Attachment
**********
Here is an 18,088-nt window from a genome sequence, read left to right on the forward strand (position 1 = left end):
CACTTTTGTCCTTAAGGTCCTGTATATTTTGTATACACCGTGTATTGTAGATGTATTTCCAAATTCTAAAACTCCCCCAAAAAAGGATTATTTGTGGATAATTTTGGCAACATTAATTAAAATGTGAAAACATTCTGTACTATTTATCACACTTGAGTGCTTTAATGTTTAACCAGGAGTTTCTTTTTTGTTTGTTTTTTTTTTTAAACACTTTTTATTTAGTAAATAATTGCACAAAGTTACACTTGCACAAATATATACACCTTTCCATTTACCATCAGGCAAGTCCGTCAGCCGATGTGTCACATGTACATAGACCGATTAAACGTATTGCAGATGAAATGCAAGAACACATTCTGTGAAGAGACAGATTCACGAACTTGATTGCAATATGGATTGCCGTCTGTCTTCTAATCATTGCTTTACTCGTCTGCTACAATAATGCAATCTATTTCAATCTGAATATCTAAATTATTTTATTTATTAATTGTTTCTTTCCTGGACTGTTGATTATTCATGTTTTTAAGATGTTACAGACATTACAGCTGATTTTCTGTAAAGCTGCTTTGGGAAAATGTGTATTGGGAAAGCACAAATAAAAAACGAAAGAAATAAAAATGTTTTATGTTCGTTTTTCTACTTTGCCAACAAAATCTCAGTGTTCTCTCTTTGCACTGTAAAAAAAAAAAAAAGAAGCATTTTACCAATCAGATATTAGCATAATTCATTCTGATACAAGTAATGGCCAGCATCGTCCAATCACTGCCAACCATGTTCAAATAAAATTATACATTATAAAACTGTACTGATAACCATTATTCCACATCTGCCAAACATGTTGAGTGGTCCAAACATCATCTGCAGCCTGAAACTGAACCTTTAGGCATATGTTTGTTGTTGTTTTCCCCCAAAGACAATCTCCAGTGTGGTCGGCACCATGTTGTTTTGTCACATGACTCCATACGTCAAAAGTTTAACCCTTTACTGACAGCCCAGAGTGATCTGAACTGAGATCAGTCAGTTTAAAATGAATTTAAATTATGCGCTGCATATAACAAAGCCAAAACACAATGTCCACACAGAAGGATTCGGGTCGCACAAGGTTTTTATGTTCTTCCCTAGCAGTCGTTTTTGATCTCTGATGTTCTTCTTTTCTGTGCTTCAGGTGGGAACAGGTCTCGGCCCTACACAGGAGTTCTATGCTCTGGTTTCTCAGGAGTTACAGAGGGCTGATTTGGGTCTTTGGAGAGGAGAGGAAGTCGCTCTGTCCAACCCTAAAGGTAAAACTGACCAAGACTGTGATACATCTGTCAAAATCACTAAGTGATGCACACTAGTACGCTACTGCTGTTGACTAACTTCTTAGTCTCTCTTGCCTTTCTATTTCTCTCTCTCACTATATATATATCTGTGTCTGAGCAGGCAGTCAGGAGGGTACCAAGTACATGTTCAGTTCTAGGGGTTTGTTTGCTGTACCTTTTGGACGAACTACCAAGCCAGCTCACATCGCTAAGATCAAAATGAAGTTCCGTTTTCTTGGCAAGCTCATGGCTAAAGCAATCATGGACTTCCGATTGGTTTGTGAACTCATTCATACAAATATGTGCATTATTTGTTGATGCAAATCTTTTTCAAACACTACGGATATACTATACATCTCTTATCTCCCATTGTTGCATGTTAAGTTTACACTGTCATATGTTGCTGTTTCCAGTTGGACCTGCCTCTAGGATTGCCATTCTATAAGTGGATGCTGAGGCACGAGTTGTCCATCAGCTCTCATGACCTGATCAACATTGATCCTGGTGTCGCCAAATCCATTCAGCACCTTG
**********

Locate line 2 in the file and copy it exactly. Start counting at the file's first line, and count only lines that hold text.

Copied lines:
CACTTTTGTCCTTAAGGTCCTGTATATTTTGTATACACCGTGTATTGTAGATGTATTTCCAAATTCTAAAACTCCCCCAAAAAAGGATTATTTGTGGATAATTTTGGCAACATTAATTAAAATGTGAAAACATTCTGTACTATTTATCACACTTGAGTGCTTTAATGTTTAACCAGGAGTTTCTTTTTTGTTTGTTTTTTTTTTTAAACACTTTTTATTTAGTAAATAATTGCACAAAGTTACACTTGCACAAATATATACACCTTTCCATTTACCATCAGGCAAGTCCGTCAGCCGATGTGTCACATGTACATAGACCGATTAAACGTATTGCAGATGAAATGCAAGAACACATTCTGTGAAGAGACAGATTCACGAACTTGATTGCAATATGGATTGCCGTCTGTCTTCTAATCATTGCTTTACTCGTCTGCTACAATAATGCAATCTATTTCAATCTGAATATCTAAATTATTTTATTTATTAATTGTTTCTTTCCTGGACTGTTGATTATTCATGTTTTTAAGATGTTACAGACATTACAGCTGATTTTCTGTAAAGCTGCTTTGGGAAAATGTGTATTGGGAAAGCACAAATAAAAAACGAAAGAAATAAAAATGTTTTATGTTCGTTTTTCTACTTTGCCAACAAAATCTCAGTGTTCTCTCTTTGCACTGTAAAAAAAAAAAAAAGAAGCATTTTACCAATCAGATATTAGCATAATTCATTCTGATACAAGTAATGGCCAGCATCGTCCAATCACTGCCAACCATGTTCAAATAAAATTATACATTATAAAACTGTACTGATAACCATTATTCCACATCTGCCAAACATGTTGAGTGGTCCAAACATCATCTGCAGCCTGAAACTGAACCTTTAGGCATATGTTTGTTGTTGTTTTCCCCCAAAGACAATCTCCAGTGTGGTCGGCACCATGTTGTTTTGTCACATGACTCCATACGTCAAAAGTTTAACCCTTTACTGACAGCCCAGAGTGATCTGAACTGAGATCAGTCAGTTTAAAATGAATTTAAATTATGCGCTGCATATAACAAAGCCAAAACACAATGTCCACACAGAAGGATTCGGGTCGCACAAGGTTTTTATGTTCTTCCCTAGCAGTCGTTTTTGATCTCTGATGTTCTTCTTTTCTGTGCTTCAGGTGGGAACAGGTCTCGGCCCTACACAGGAGTTCTATGCTCTGGTTTCTCAGGAGTTACAGAGGGCTGATTTGGGTCTTTGGAGAGGAGAGGAAGTCGCTCTGTCCAACCCTAAAGGTAAAACTGACCAAGACTGTGATACATCTGTCAAAATCACTAAGTGATGCACACTAGTACGCTACTGCTGTTGACTAACTTCTTAGTCTCTCTTGCCTTTCTATTTCTCTCTCTCACTATATATATATCTGTGTCTGAGCAGGCAGTCAGGAGGGTACCAAGTACATGTTCAGTTCTAGGGGTTTGTTTGCTGTACCTTTTGGACGAACTACCAAGCCAGCTCACATCGCTAAGATCAAAATGAAGTTCCGTTTTCTTGGCAAGCTCATGGCTAAAGCAATCATGGACTTCCGATTGGTTTGTGAACTCATTCATACAAATATGTGCATTATTTGTTGATGCAAATCTTTTTCAAACACTACGGATATACTATACATCTCTTATCTCCCATTGTTGCATGTTAAGTTTACACTGTCATATGTTGCTGTTTCCAGTTGGACCTGCCTCTAGGATTGCCATTCTATAAGTGGATGCTGAGGCACGAGTTGTCCATCAGCTCTCATGACCTGATCAACATTGATCCTGGTGTCGCCAAATCCATTCAGCACCTTG